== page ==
So this is crazy, but apparently the Cornell Student Assembly actually does things. I did not realize the extent of their power on campus, but it exists. You’ll have to excuse my pointedness but if we’re being honest with ourselves, the assembly is mostly an “out of sight, out of mind” idea for many of us undergraduates. Yet, the S.A. has the power to really screw with the day-to-day lives of us students. In this case, the “screwing” in question dealt with proposed funding for the already embattled EARS mental health service.
Before last year, EARS was a Cornell institution providing accessible mental health counseling to all undergraduate students. Unfortunately, last February, due to circumstances beyond the control of any elected student official, the University discontinued the service after finding the school’s insurance didn’t cover it.
Thankfully, EARS is back in a reimagined way providing mentorship training and similar services. Although more limited in scope, the newly designed EARS planned to open its doors once again to students which brings us to the recent actions of the S.A.’s Appropriations Committee.
As a student organization, the revamped EARS leadership requested an operating budget of $1.60 per student from the S.A.. When it came time for deliberations, however, the appropriations committee only wanted to award them $1.30 per student. Granted, it was only a thirty cent decrease, but those thirty cents would have given an already cash-strapped mental health resource a twenty percent lower per-patient operating budget. That’s thirty cents per student saved, but at what cost? Fewer people helped and fewer on-campus mental-health resources? After what all of us went through the last two years, how could shirking mental health even appear to be a viable option to our student leaders?
There is good news, though. The S.A. at large blocked this decision and rightfully awarded EARS its requested budget. But, even that news didn’t exactly give me a warm and fuzzy feeling. I was still disturbed by the audacity of the budget decrease proposal itself. These were students, people who are supposed to have our backs, and yet our mental health still came to splitting financial hairs. We’re all attending one of the more demanding universities in the middle of a global pandemic that has already taken a toll on young people’s mental health but not even our student representatives could agree that a counseling service was something worth funding extensively. With the context of pandemic isolation, the campus tragedies of the last two years and an utter lack of normalcy, I found it appalling to think there was even an opportunity for student health to be neglected.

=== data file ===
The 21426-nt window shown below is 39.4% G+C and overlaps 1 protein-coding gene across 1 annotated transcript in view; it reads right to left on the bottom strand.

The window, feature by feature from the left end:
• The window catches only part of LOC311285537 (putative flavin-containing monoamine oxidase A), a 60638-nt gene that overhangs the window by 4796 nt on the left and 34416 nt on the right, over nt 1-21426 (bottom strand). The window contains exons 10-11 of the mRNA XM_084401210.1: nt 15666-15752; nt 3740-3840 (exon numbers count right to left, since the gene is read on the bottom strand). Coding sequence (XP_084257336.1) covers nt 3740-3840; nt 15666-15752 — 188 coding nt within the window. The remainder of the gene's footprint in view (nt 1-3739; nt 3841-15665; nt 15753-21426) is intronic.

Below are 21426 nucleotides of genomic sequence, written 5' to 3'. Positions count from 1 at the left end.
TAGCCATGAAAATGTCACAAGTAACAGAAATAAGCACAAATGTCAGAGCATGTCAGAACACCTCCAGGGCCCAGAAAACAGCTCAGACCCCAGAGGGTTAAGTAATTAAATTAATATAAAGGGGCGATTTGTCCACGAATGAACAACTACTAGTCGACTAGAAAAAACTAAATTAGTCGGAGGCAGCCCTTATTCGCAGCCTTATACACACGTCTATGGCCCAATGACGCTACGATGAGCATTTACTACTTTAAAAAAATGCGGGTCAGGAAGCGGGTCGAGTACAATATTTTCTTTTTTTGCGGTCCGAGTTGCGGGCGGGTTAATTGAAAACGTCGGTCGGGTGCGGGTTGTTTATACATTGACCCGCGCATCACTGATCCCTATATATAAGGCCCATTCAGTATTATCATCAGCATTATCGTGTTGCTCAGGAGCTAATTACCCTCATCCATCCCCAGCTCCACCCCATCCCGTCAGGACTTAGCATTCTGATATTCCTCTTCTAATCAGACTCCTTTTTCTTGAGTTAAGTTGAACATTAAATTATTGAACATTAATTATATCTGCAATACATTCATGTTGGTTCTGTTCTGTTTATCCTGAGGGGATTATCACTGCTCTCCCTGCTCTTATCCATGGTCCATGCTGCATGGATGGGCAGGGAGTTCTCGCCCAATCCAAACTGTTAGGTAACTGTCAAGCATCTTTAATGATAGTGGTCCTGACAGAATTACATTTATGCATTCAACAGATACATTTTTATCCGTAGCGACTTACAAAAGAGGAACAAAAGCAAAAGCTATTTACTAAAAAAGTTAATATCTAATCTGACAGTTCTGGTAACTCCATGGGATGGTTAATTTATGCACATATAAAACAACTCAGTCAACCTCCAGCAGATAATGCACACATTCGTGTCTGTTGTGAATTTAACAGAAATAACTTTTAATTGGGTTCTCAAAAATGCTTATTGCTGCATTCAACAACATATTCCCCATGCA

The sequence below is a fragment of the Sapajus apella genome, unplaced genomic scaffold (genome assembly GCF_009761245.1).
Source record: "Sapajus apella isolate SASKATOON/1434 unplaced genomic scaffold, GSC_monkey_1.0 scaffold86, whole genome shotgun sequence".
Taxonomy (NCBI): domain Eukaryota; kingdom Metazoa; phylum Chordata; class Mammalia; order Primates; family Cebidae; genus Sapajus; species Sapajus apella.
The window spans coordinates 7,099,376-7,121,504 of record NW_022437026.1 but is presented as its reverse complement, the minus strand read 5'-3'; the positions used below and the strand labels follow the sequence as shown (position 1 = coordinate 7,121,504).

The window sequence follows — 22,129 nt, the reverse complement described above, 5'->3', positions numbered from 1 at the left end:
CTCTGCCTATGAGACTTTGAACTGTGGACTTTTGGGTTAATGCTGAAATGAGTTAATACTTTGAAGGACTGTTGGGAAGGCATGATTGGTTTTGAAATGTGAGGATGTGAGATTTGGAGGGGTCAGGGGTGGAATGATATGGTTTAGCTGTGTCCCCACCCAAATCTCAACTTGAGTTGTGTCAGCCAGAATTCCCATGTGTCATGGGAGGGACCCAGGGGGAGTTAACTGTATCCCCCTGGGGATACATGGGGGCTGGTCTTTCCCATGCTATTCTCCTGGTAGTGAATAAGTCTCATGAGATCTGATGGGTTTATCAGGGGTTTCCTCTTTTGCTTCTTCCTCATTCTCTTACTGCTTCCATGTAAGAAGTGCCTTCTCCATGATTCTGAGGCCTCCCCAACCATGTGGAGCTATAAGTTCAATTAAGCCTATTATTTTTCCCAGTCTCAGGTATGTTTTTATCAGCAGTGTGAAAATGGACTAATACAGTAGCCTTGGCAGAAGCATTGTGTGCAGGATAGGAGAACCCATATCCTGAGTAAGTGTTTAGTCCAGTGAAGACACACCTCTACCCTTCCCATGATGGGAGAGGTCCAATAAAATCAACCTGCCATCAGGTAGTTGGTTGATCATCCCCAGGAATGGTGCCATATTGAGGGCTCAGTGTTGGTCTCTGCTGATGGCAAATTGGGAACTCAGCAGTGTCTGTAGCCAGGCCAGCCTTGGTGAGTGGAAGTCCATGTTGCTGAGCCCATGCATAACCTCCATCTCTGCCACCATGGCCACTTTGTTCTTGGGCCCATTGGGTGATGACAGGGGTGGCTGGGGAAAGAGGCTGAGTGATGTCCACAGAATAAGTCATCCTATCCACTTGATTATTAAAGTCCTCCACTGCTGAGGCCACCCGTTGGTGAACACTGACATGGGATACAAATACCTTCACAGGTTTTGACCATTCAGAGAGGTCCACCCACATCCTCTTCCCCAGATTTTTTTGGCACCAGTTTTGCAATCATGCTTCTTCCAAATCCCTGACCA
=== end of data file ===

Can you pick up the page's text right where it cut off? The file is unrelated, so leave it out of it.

Of course, the low-balled funding proposal wasn’t allowed to happen and truthfully, I don’t think there was any malice intended by the representatives who proposed it. I also understand that the appropriations committee has the prerogative to ensure adequate funding from the S.A.’s own limited budget for all of the student organizations on campus. That being said, it’s suggestion signals a continued disregard for mental health on campus. A sentiment that is reflected in our courses, our professors and the institution at large. In the interest of saving costs or maintaining convenience, the students are too often the ones short changed.
Instead of belaboring this point from my idealistic high ground, I think two clear lessons can be taken away from the EARS fiasco. Firstly, the S.A. matters. Turns out those first semester elections and cheesy “vote me for S.A.” Instagram accounts affect us as the student body. Looking past the symbolic resolutions and petty politics, our undergraduate representatives do make decisions and approve appropriations that impact the everyday welfare of students. Maybe it’s time we pay them the attention their actions warrant. Whether it’s by actively participating, staying informed or voicing concerns to your representatives, we must reduce the distance between the assembly and the students they represent.
The second lesson here is that the attention paid towards mental wellness and the public-facing statements made by the University are nothing beyond callous virtue signaling. By not providing a mechanism to sustain EARS last year and, instead, leaving it up to students to revitalize it, the University has once again shown us that we are on our own. Certainly, there is room to be frustrated with our student representatives but it’s not their fault that these decisions were left in the assembly’s hands. Mental health services should be easily accessible for all students and not distilled down to $1.60 per head. If the University’s cut-rate insurance can’t even accommodate mental health, maybe it’s time the administration addressed the larger issue.
Brenner Beard ‘24 is a sophomore in the College of Arts and Sciences. He can be reached [email protected] Agree to Disagree runs every other Friday this semester.